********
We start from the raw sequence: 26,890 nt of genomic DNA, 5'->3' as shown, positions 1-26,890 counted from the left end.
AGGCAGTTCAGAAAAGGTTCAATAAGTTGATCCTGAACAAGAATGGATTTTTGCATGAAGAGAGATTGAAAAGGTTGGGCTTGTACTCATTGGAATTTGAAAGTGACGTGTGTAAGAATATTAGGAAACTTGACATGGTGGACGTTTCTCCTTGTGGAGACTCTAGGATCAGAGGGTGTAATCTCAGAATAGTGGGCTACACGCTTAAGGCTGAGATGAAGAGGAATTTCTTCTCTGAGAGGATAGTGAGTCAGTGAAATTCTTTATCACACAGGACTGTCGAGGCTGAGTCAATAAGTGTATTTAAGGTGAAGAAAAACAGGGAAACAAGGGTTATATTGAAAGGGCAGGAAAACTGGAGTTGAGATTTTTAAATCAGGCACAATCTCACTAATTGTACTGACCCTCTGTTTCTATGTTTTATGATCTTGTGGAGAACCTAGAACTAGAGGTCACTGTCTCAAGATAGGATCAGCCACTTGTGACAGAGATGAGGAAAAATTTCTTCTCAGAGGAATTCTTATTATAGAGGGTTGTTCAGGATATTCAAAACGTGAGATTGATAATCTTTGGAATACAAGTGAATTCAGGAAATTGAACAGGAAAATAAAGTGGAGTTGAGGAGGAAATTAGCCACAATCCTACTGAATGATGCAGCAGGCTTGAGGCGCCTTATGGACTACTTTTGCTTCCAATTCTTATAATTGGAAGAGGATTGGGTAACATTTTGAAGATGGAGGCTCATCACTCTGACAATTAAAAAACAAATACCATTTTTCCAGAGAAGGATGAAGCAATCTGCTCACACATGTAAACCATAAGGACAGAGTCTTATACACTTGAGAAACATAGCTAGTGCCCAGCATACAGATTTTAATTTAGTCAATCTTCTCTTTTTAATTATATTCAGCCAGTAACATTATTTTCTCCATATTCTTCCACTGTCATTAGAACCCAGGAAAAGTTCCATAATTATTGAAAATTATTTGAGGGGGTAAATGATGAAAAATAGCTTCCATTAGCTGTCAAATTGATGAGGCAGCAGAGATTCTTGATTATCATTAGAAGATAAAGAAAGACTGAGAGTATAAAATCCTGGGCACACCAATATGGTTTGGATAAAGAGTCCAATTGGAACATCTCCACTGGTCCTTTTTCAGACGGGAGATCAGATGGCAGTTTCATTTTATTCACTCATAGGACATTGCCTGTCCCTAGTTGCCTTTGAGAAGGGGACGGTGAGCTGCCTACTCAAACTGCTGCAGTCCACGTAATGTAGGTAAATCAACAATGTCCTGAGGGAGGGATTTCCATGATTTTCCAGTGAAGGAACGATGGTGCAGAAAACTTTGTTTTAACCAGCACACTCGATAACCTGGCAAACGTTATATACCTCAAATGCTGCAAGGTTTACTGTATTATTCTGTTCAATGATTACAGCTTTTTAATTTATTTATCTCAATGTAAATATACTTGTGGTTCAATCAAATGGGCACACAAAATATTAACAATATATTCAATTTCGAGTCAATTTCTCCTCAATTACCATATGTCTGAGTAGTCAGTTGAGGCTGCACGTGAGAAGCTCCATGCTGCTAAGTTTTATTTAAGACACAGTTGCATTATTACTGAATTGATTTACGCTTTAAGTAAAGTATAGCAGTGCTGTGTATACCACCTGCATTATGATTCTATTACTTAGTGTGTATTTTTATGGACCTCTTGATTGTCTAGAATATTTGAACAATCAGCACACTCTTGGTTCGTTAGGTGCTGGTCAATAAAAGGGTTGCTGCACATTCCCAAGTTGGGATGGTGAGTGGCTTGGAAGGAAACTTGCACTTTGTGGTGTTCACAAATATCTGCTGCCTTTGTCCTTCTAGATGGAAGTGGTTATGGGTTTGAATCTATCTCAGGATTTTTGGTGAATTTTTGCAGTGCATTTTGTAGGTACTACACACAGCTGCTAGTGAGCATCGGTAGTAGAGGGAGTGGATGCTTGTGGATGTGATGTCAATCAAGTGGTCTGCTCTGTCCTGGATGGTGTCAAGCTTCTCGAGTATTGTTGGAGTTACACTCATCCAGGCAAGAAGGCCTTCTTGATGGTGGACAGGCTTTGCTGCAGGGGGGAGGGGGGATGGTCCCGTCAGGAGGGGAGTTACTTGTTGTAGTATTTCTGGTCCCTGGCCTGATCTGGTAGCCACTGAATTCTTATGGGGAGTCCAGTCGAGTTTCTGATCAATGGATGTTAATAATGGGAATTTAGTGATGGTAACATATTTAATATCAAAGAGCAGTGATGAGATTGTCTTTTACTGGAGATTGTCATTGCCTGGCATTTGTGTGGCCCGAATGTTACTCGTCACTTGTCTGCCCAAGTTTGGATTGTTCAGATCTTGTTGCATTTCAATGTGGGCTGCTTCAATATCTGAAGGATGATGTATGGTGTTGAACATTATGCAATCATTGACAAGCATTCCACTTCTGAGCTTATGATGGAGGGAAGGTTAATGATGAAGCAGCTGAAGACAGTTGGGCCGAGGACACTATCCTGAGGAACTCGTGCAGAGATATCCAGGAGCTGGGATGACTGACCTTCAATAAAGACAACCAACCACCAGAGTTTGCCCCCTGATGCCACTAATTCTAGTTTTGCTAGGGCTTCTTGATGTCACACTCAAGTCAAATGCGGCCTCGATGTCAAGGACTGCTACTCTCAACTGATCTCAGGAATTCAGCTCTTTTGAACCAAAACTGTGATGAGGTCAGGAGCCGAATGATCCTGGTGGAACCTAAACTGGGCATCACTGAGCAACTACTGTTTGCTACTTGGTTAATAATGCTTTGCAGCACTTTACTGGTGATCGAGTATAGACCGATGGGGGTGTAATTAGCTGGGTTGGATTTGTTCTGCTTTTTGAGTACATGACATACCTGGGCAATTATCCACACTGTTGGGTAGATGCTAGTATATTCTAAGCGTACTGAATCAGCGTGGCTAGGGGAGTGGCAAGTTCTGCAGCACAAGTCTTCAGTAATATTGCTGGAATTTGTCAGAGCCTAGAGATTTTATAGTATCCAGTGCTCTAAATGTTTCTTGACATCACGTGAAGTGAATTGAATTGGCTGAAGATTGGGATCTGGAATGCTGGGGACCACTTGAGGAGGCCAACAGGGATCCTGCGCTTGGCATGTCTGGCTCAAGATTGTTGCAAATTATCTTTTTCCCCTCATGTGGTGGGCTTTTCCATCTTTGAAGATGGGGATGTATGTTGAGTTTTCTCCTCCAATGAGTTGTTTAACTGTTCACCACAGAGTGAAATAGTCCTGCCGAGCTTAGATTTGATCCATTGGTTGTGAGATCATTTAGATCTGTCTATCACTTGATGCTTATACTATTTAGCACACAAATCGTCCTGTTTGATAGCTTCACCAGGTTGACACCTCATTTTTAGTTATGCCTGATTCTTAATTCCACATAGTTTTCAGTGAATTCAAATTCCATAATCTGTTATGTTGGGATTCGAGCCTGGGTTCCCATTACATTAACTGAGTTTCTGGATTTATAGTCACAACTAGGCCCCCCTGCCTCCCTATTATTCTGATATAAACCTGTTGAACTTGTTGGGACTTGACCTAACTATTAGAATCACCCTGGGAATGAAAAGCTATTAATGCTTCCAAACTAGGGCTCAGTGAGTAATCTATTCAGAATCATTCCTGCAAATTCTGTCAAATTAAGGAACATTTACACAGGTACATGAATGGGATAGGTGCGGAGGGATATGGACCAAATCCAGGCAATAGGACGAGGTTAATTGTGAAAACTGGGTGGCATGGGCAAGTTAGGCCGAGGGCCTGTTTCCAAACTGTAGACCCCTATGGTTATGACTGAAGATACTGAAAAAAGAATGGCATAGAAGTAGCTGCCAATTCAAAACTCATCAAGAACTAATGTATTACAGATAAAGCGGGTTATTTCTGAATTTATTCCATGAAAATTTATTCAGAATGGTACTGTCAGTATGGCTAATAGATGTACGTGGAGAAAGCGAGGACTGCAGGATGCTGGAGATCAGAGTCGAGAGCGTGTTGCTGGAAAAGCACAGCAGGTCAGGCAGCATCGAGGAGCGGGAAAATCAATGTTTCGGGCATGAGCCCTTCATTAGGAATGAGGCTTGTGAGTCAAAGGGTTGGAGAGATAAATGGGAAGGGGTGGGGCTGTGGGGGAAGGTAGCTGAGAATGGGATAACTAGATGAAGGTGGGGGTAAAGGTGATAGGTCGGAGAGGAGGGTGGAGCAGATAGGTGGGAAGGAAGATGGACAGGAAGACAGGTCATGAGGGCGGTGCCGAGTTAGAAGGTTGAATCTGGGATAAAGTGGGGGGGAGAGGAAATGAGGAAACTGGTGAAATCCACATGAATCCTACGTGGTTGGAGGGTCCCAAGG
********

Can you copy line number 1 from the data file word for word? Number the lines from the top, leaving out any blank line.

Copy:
We start from the raw sequence: 26,890 nt of genomic DNA, 5'->3' as shown, positions 1-26,890 counted from the left end.